Hotwire’s hotels can be an incredible deal, but how far will the company go to sell even more rooms? Would it lie?
Before you answer, listen to Alexis Rudd, who contacted me several weeks ago. And then let’s hand the mike to Hotwire before you decide.
“I just had an extremely frustrating experience with Hotwire,” she says. “I realize that Hotwire hotels are always a bit of a gamble, but they also now include a TripAdvisor rating when booking hotels.”
Here’s what happened. Rudd was looking for a hotel in Ocean City, Md. The property she selected had a Hotwire rating of 1.5, but its TripAdvisor rating was 4.5 (averaged over 101-300 ratings).
“I actually took a screenshot to email my husband,” she says. “I trust TripAdvisor reviews, and so I decided to take a chance on booking this hotel. After booking through Hotwire, I looked up the hotel, the Suntan Inn, on TripAdvisor, and it had never been rated, so there is no way that it can have a TripAdvisor rating of 4.5.”
Rudd called Hotwire, and even after spending an hour and a half on the phone, the company would not let her cancel the reservation.
“The best they would do was to let me rebook, and have to take the same chance again, but for a higher price,” she says. “One of the three customer service persons I talked to at Hotwire implied that I should have known that the hotel would be the Suntan Inn based on the hotel the last customer had gotten, but Hotwire’s official stance is that ‘these hotels are examples, not a guarantee.'”
Either they are the hotel’s TripAdvisor rating, or they’re not. (And please don’t get me started on the credibility of TripAdvisor. Just don’t.)
“If Hotwire is using incorrect high TripAdvisor reviews to get customers to book hotels, this is false advertising,” adds Rudd. “Do you think there is any way to make Hotwire understand this, and that if they are going to post incorrect ratings, they should include a disclaimer? Perhaps ‘These ratings are examples, not a guarantee.'”
I set out to find the truth by clicking on Hotwire and doing a few searches in my hometown. There were no disclosures, but I found that the alleged TripAdvisor ratings were uniformly high — either a 4 or a 4.5. Impressive!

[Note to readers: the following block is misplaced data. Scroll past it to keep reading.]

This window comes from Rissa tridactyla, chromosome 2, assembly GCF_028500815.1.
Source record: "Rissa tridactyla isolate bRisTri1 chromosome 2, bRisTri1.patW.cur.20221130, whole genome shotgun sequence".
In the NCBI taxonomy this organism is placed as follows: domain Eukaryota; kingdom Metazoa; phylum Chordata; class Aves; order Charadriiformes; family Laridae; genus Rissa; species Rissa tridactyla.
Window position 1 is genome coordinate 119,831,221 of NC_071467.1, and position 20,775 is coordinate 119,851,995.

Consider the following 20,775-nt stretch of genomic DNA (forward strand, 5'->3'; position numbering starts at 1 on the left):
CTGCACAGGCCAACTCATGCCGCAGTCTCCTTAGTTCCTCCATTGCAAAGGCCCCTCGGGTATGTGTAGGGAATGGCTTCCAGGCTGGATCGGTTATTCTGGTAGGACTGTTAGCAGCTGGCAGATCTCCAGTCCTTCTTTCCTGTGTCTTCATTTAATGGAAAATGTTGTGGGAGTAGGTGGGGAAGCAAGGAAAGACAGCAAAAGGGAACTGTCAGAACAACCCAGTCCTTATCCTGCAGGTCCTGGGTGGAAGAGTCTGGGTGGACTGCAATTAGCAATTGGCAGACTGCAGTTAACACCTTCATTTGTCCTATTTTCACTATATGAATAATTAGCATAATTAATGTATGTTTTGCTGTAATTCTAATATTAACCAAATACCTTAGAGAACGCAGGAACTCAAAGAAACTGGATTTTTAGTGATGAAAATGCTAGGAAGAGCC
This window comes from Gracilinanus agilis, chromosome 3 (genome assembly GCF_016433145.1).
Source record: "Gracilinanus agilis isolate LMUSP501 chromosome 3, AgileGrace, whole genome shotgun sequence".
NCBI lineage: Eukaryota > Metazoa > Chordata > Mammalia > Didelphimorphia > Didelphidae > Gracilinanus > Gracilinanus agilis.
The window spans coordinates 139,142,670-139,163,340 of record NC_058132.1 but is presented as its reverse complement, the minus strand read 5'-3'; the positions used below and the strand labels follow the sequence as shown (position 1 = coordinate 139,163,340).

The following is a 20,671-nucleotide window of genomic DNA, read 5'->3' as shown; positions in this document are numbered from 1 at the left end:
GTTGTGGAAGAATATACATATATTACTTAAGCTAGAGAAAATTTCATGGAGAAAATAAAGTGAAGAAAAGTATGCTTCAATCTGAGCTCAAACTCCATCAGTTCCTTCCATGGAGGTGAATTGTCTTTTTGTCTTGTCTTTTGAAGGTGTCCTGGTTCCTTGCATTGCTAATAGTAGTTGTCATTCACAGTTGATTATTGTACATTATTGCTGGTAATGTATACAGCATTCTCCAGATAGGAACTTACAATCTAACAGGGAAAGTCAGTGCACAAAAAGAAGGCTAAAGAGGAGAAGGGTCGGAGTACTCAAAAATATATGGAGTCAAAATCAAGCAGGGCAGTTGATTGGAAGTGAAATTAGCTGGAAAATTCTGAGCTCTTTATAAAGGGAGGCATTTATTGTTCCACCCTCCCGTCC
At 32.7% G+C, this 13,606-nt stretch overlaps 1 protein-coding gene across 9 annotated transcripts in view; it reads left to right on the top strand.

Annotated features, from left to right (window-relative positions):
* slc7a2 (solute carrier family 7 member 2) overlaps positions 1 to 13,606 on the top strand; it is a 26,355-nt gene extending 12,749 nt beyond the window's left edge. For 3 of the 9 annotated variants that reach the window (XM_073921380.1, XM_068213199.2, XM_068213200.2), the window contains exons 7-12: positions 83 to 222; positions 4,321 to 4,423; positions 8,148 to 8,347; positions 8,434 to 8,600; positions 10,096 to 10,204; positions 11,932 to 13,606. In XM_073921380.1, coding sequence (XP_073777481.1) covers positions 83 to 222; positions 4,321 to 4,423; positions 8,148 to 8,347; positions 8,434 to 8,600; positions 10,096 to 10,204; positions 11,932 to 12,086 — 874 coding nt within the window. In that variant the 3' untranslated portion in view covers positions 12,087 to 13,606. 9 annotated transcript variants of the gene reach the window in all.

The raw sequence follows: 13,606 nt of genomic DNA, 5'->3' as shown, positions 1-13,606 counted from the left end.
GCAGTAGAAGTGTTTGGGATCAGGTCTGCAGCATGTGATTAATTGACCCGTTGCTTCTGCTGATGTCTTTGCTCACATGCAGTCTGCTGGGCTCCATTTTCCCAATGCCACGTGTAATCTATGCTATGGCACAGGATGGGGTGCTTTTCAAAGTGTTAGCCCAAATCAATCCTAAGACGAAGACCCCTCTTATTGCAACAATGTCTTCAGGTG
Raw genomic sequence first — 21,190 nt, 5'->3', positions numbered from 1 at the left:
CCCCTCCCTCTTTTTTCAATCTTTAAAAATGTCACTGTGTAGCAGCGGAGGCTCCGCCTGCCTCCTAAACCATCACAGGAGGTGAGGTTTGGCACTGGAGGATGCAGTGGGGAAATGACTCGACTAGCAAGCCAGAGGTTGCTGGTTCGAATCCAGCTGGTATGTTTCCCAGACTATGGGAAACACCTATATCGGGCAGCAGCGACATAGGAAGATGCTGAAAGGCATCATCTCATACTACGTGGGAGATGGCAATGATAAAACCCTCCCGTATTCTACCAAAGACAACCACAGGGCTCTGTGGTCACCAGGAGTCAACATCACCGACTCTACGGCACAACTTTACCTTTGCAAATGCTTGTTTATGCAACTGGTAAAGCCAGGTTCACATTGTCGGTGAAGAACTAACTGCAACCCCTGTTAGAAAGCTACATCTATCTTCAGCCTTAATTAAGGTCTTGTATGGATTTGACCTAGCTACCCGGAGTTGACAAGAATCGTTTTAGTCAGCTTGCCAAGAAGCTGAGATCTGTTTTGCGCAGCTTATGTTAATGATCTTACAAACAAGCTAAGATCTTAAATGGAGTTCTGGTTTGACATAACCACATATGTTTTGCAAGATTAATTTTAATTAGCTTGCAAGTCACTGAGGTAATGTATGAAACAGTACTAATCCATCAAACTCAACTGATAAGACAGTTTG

Next, I asked Hotwire for a comment.
“We get TripAdvisor data directly from TripAdvisor, so let us take a look and see what may have happened,” a representative told me. She also asked for the screenshots and details on Rudd’s search history. I sent those to her promptly.
The next day, I heard back from Hotwire, promising that it would investigate the problem equally promptly.
Three days later, on May 27, my contact said, “Please know we’re still investigating this; however, many people on the team took off early for the long weekend. I likely will know more by early next week.”
I waited. And waited. And waited.
I’m still waiting.
So here’s what I’ve concluded. TripAdvisor’s reviews on Hotwire are not legit. Then again, neither are TripAdvisor’s reviews.
Do two wrongs make a right? Maybe in the travel industry, but not in real life. Hotwire appears to be using bogus ratings to boost its sales. And it seems to think it can get away with it by keeping people like Rudd on hold and then offering a scripted non response.
Apparently, Hotwire thought I would go away if it ignored me for long enough. They’re right about that. I will go away — just as soon as I publish this post.
Update (7 p.m.): Hotwire has responded to this story. “We receive our data directly from TripAdvisor,” a spokeswoman wrote in an email. “In this instance, there was an error in how this listing was mapped, which happens occasionally. We apologize for the problem this caused Ms. Rudd.”
Hotwire also apologized for the 11-1/2 week delay in responding to me.